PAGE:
From: Ben Heaton (firstname.lastname@example.org)
Date: Sat Jan 21 2006 - 02:23:40 MST
On 1/20/06, Marc Geddes <email@example.com> wrote:
> It's also a dogma that mathematical truth is eternal
> (time independent). I see no reason why this should
> be so. Suppose that mathematical truth can in fact,
> shift slightly with time?
Just to check: is this related to the idea that, for example, Fermat's
Last Theorem was not true until a proof for it was discovered?
If your idea is something more meaningful than that, then can you give
an example of a mathematical claim that you think has even a slight
metaphysical possibility of being time-dependent? I'm not asking for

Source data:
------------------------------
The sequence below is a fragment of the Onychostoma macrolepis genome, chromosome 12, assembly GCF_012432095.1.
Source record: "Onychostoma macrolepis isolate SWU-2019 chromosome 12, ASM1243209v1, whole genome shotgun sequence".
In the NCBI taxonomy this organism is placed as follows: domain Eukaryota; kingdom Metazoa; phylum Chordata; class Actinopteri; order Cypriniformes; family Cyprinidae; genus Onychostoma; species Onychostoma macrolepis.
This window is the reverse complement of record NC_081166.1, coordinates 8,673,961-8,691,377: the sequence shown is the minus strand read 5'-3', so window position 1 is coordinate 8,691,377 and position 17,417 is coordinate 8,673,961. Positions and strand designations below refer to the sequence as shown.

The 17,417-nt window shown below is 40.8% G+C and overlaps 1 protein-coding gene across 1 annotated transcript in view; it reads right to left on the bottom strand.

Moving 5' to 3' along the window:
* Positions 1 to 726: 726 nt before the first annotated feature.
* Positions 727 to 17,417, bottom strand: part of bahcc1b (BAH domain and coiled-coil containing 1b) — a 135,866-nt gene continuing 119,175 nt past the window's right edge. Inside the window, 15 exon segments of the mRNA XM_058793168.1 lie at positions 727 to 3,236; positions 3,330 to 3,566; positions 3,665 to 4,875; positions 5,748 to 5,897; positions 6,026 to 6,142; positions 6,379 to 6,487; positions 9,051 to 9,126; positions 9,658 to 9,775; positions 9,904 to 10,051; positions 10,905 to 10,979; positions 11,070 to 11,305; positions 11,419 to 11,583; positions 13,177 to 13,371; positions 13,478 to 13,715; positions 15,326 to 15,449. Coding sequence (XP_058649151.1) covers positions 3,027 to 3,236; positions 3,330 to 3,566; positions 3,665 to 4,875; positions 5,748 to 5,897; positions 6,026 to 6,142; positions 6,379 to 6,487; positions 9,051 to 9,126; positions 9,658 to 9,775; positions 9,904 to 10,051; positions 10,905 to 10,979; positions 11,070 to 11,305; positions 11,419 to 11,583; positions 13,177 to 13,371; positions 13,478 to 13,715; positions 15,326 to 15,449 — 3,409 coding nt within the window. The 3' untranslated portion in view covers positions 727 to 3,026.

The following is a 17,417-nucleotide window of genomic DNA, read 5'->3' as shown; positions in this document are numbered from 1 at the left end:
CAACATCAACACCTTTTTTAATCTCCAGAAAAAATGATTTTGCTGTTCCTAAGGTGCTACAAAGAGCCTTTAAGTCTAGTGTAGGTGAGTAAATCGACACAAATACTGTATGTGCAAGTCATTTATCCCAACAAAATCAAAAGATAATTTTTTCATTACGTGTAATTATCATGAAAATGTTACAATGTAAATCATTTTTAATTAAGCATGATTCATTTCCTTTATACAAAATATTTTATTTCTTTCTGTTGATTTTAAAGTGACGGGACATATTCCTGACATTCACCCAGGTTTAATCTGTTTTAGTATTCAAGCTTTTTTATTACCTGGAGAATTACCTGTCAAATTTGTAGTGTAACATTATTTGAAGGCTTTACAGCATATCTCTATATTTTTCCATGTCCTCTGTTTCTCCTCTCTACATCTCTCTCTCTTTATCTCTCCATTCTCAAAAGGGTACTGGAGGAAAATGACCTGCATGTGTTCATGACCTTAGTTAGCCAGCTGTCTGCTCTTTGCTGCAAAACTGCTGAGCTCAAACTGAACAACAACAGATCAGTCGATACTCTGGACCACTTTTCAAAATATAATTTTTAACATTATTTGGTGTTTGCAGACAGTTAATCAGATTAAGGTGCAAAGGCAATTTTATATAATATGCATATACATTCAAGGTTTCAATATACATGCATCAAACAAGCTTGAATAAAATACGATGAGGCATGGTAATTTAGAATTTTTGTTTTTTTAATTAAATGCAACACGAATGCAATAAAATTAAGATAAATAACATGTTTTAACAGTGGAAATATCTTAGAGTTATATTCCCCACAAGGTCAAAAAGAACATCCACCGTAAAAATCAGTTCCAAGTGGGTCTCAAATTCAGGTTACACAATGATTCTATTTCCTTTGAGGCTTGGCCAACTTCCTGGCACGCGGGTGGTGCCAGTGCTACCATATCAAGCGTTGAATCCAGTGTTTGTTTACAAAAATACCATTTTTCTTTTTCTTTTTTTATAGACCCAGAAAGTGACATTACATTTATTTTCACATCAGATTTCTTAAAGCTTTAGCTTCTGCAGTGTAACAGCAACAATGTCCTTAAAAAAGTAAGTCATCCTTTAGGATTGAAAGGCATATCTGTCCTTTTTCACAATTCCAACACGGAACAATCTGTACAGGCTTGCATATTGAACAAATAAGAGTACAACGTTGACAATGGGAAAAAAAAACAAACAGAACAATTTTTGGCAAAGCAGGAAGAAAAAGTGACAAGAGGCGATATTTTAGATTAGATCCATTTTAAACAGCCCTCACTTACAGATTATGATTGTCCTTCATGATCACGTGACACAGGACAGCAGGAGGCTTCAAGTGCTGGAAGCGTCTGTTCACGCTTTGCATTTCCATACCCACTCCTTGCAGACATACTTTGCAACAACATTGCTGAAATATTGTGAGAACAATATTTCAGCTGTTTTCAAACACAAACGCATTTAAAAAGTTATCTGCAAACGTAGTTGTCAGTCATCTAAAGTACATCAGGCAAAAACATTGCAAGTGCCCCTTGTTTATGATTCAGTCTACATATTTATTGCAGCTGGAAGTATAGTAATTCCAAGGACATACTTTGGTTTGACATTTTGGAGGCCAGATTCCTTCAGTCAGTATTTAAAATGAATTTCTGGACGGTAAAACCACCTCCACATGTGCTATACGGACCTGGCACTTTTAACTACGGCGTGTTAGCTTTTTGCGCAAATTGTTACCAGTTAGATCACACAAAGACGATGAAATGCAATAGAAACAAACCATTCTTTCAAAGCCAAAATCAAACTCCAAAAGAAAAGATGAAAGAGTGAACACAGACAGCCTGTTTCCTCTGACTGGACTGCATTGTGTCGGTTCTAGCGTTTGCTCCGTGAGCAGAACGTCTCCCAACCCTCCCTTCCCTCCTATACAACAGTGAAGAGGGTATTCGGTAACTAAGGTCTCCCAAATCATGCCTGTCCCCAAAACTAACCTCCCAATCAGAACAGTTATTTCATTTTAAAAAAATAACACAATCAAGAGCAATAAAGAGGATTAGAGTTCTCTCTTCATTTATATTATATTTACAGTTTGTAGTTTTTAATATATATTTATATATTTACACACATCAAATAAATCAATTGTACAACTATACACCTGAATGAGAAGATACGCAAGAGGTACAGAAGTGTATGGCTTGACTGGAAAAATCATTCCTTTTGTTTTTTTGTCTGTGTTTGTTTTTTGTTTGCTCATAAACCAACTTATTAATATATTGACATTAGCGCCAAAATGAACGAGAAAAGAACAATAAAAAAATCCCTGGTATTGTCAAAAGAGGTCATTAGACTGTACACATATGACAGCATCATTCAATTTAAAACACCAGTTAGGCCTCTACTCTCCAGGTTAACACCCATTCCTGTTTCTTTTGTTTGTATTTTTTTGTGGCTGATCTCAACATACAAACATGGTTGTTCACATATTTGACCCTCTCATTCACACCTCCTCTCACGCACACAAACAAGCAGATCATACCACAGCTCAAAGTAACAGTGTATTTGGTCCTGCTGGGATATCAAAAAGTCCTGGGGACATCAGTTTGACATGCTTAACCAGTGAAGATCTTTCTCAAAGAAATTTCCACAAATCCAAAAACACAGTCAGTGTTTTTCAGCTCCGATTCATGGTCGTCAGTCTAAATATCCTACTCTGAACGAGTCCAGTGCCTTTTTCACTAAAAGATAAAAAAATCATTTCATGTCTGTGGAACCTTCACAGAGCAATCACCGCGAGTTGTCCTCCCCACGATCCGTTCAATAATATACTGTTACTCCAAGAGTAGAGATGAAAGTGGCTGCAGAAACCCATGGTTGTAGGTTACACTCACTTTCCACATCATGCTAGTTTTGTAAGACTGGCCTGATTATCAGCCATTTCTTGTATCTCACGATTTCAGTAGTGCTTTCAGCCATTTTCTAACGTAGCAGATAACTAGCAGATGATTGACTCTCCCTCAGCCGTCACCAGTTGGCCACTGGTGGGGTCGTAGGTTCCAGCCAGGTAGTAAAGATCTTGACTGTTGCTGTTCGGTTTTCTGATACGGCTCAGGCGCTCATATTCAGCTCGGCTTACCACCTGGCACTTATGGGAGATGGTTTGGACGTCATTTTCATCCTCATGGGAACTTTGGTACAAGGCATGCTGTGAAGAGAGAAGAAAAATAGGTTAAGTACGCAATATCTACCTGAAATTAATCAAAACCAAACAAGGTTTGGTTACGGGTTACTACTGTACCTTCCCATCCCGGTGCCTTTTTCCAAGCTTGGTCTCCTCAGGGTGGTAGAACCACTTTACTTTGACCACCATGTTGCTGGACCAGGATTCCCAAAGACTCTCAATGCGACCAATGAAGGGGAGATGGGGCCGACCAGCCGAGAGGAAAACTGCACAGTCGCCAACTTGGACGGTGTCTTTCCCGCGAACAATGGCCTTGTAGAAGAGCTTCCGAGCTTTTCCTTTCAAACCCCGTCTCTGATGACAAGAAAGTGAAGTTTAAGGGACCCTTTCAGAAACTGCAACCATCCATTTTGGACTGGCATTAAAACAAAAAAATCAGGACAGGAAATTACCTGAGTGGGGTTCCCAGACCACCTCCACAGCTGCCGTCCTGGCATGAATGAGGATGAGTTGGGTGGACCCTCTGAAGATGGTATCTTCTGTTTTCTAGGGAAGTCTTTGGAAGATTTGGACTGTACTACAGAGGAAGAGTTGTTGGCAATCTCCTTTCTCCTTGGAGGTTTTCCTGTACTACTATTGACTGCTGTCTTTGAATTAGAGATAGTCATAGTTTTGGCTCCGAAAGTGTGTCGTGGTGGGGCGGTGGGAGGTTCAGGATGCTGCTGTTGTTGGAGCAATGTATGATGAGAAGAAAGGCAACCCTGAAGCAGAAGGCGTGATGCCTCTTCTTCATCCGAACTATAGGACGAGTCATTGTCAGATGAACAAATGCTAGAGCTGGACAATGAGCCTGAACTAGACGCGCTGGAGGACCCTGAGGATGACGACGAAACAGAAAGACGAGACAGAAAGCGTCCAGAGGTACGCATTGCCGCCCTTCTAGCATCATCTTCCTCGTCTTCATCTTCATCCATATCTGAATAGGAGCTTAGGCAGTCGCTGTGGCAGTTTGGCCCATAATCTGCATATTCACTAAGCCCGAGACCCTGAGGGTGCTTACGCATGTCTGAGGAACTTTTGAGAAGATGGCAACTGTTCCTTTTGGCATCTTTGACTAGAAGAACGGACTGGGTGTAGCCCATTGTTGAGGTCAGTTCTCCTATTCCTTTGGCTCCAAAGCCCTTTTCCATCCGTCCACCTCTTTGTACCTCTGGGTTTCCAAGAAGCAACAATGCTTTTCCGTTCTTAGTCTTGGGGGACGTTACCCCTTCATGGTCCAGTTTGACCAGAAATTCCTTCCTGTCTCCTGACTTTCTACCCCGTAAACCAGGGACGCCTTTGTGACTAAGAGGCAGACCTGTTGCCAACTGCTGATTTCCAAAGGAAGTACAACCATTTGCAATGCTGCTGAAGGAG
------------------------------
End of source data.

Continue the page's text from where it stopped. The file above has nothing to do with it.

an example of one that definitely is, just one where it wouldn't be
obviously ridiculous to believe that it might be. All the examples of
mathematical theorems I can think of lack any indexical references to
times, but if you know of something I'm overlooking, I'd like to learn
(I'm assuming that you aren't just talking about stuff like "The
current year is a prime number," which was true in 2003, but is false
-- No sale, honcho!
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